The survey findings coincide with the launch of a new WHO campaign ‘Antibiotics: Handle with care’—a global initiative to improve understanding of the problem and change the way antibiotics are used.

“The findings of this survey point to the urgent need to improve understanding around antibiotic resistance,”

says Dr Keiji Fukuda, Special Representative of the Director-General for Antimicrobial Resistance.

“This campaign is just one of the ways we are working with governments, health authorities and other partners to reduce antibiotic resistance. One of the biggest health challenges of the 21st century will require global behaviour change by individuals and societies.”

Protecting lives and livelihood

Liberian economist and political leader Ellen Johnson Sirleaf

Liberian economist and political leader Ellen Johnson Sirleaf

President of Liberia Ellen Johnson-Sirleaf  speaking on behalf of the Mono River Union (MRU), the intergovernmental institution comprising the three countries  — Guinea, Sierra Leone, and Liberia —  stated that the plan is fully aligned with development plans, with a focus on

“empowering our communities who were determined to protect their lives and their livelihoods”,

cash transfers to local communities being a central part of the plan.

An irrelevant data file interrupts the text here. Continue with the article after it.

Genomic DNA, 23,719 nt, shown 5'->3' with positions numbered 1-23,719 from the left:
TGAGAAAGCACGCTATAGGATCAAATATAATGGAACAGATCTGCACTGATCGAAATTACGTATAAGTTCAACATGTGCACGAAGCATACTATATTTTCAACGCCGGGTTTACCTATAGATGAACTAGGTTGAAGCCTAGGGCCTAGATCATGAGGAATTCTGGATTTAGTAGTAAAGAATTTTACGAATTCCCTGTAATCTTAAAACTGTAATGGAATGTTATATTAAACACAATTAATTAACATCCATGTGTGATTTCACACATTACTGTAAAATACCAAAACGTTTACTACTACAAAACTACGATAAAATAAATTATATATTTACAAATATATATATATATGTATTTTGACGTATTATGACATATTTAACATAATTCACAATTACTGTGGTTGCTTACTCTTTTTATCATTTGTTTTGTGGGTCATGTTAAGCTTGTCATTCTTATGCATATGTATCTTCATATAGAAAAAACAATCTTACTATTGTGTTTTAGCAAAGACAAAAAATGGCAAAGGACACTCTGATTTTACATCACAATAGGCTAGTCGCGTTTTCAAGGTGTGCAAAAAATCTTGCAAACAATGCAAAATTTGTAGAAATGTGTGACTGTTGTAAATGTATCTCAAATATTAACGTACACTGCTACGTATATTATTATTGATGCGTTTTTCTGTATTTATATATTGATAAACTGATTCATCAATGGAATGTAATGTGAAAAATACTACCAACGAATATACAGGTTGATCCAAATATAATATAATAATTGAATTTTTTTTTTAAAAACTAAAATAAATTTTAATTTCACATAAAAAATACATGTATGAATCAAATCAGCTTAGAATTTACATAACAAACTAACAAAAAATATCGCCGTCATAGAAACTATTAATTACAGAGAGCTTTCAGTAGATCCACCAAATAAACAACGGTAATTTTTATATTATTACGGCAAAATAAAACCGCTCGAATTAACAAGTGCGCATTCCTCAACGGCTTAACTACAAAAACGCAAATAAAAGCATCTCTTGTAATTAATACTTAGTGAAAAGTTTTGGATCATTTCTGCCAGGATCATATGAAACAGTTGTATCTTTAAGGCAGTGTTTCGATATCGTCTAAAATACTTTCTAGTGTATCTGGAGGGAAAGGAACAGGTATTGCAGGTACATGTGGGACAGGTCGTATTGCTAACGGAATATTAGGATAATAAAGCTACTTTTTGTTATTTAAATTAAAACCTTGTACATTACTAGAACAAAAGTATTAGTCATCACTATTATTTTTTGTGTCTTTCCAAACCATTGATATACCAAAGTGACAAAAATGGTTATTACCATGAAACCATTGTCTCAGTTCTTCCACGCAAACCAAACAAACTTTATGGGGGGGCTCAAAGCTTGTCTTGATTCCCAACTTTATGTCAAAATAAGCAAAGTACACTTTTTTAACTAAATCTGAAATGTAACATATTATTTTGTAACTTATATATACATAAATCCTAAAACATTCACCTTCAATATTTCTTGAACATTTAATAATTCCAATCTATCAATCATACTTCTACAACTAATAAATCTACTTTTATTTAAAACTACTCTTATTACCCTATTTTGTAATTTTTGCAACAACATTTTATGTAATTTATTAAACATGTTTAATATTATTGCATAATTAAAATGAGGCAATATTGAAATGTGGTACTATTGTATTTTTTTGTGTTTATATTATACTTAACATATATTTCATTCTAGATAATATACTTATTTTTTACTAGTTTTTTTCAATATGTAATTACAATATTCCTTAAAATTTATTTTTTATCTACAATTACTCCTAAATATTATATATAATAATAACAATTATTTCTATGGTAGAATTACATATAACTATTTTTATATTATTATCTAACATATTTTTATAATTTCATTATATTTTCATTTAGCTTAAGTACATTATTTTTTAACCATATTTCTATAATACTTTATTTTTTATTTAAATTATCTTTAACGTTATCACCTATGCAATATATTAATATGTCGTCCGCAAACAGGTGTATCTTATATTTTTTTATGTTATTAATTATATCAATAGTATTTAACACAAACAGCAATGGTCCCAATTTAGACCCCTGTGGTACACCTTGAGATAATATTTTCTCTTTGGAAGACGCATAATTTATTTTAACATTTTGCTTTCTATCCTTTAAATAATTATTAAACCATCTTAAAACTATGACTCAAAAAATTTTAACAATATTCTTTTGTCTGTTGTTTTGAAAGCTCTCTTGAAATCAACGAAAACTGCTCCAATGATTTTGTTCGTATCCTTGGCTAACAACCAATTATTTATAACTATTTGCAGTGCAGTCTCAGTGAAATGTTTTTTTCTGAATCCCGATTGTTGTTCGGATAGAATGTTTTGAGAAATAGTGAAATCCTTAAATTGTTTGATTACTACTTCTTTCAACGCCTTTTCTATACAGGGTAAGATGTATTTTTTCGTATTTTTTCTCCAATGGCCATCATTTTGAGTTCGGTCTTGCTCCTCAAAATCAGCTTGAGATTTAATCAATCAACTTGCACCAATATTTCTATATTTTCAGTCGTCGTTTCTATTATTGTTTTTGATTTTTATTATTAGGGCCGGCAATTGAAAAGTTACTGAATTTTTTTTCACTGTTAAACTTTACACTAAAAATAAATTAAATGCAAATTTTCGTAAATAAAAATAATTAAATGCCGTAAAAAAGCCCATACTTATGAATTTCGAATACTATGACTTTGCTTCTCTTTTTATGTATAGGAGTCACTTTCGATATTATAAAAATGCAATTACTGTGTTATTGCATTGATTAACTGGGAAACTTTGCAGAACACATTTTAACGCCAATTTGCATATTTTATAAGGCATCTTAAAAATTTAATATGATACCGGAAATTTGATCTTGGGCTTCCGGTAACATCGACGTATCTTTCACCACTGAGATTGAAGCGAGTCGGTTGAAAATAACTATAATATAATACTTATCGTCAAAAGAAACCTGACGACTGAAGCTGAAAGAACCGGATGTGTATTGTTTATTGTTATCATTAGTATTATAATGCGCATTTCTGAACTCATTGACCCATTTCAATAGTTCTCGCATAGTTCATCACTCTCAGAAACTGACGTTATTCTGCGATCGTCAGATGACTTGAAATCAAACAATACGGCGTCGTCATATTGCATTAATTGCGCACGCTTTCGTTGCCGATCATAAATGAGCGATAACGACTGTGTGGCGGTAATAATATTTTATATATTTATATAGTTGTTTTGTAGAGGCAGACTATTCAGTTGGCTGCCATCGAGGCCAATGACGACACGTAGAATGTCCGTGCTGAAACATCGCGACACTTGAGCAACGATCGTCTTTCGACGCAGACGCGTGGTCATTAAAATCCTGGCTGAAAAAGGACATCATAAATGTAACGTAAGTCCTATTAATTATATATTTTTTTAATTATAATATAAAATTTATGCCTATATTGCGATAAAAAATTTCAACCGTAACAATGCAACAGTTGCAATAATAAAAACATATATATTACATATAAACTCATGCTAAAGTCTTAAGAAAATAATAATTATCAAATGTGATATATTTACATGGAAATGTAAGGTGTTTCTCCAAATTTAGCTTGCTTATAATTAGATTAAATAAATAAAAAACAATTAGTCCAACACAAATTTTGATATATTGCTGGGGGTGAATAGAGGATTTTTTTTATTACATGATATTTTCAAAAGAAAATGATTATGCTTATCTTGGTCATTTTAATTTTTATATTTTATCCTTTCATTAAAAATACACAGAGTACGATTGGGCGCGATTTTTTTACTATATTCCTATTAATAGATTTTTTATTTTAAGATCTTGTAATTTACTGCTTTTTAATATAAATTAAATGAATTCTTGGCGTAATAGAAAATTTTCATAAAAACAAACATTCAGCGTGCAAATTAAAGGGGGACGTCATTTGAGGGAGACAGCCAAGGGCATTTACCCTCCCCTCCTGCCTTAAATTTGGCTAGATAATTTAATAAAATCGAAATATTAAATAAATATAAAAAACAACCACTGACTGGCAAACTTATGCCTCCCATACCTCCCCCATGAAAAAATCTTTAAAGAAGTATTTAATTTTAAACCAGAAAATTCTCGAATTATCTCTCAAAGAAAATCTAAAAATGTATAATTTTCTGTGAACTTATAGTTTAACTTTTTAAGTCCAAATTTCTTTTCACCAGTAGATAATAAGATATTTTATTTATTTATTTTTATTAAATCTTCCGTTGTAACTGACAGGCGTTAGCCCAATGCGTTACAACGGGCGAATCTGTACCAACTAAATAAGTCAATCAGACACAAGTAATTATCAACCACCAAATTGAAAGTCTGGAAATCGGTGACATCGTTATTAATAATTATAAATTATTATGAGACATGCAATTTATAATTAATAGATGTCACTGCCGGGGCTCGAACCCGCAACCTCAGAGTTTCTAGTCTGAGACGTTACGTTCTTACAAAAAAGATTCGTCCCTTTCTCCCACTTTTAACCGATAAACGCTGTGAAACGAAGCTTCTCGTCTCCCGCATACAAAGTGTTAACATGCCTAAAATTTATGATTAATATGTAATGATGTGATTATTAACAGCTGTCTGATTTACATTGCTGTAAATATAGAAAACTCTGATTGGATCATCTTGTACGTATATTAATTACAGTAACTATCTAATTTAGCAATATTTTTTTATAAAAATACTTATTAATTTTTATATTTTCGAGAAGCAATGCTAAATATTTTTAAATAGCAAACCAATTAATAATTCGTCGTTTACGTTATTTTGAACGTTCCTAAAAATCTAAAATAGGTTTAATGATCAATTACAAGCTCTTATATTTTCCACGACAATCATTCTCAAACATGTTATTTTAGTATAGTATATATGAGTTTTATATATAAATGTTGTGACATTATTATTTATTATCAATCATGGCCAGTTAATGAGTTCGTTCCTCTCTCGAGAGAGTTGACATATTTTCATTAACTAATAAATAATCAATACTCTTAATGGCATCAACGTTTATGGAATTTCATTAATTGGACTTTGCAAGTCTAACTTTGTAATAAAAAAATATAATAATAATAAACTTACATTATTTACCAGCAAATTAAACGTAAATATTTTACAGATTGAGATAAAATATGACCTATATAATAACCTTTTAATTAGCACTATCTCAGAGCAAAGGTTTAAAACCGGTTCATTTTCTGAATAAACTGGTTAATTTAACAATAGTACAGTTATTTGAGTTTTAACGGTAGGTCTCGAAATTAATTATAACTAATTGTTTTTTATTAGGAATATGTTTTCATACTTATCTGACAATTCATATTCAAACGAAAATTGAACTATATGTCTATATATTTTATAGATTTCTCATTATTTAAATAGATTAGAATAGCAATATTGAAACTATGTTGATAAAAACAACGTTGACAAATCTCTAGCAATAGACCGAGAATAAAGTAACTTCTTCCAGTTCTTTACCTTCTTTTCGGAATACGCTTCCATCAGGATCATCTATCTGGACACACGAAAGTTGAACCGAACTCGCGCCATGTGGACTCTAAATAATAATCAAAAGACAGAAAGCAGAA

Sirleaf stated that 4 billion dollars was the amount needed for the next two years to implement the sub-regional plans, however over 5 billion dollars was promised during the pledging segment of the conference.

Both Mugabe and Sirleaf called on the international community for a debt cancellation of 3.16 billion for the three countries, and Mugabe called on the private sector, especially those involved in extracting natural resources, to be socially responsible and engage in building economic resilience in their countries.

In Guinea, where a measles outbreak was declared in early 2014 – prior to Ebola – the number of confirmed measles cases increased almost fourfold, from 59 between January and December 2013 to 215 for the same period in 2014, according to WHO.

Rash of rubella on back (crop).JPG

A rash due to rubella on a child’s back. The area affected is similar to that of measles but the rash is less intensely red.